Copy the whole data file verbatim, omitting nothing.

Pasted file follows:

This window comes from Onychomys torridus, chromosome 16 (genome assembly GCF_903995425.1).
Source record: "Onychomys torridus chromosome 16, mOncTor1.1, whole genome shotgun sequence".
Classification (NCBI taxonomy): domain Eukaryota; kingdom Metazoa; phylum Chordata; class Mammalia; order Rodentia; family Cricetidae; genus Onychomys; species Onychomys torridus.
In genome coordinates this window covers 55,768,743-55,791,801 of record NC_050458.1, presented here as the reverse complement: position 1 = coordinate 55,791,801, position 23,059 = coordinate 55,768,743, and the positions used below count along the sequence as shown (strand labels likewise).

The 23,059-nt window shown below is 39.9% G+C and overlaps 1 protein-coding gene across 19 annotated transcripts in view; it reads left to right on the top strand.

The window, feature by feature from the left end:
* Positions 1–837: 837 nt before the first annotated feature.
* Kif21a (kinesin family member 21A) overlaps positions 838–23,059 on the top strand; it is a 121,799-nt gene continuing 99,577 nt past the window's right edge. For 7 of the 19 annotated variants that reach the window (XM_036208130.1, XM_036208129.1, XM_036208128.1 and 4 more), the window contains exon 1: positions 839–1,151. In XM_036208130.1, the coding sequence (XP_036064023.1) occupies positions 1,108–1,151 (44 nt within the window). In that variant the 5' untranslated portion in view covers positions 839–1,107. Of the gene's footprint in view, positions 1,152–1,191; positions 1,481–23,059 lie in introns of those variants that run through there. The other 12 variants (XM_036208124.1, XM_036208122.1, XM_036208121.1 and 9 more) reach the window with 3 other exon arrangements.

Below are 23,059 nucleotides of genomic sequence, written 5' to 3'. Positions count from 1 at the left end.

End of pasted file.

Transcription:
This window comes from Onychomys torridus, chromosome 16 (genome assembly GCF_903995425.1).
Source record: "Onychomys torridus chromosome 16, mOncTor1.1, whole genome shotgun sequence".
Classification (NCBI taxonomy): domain Eukaryota; kingdom Metazoa; phylum Chordata; class Mammalia; order Rodentia; family Cricetidae; genus Onychomys; species Onychomys torridus.
In genome coordinates this window covers 55,768,743-55,791,801 of record NC_050458.1, presented here as the reverse complement: position 1 = coordinate 55,791,801, position 23,059 = coordinate 55,768,743, and the positions used below count along the sequence as shown (strand labels likewise).

The 23,059-nt window shown below is 39.9% G+C and overlaps 1 protein-coding gene across 19 annotated transcripts in view; it reads left to right on the top strand.

The window, feature by feature from the left end:
* Positions 1–837: 837 nt before the first annotated feature.
* Kif21a (kinesin family member 21A) overlaps positions 838–23,059 on the top strand; it is a 121,799-nt gene continuing 99,577 nt past the window's right edge. For 7 of the 19 annotated variants that reach the window (XM_036208130.1, XM_036208129.1, XM_036208128.1 and 4 more), the window contains exon 1: positions 839–1,151. In XM_036208130.1, the coding sequence (XP_036064023.1) occupies positions 1,108–1,151 (44 nt within the window). In that variant the 5' untranslated portion in view covers positions 839–1,107. Of the gene's footprint in view, positions 1,152–1,191; positions 1,481–23,059 lie in introns of those variants that run through there. The other 12 variants (XM_036208124.1, XM_036208122.1, XM_036208121.1 and 9 more) reach the window with 3 other exon arrangements.

Below are 23,059 nucleotides of genomic sequence, written 5' to 3'. Positions count from 1 at the left end.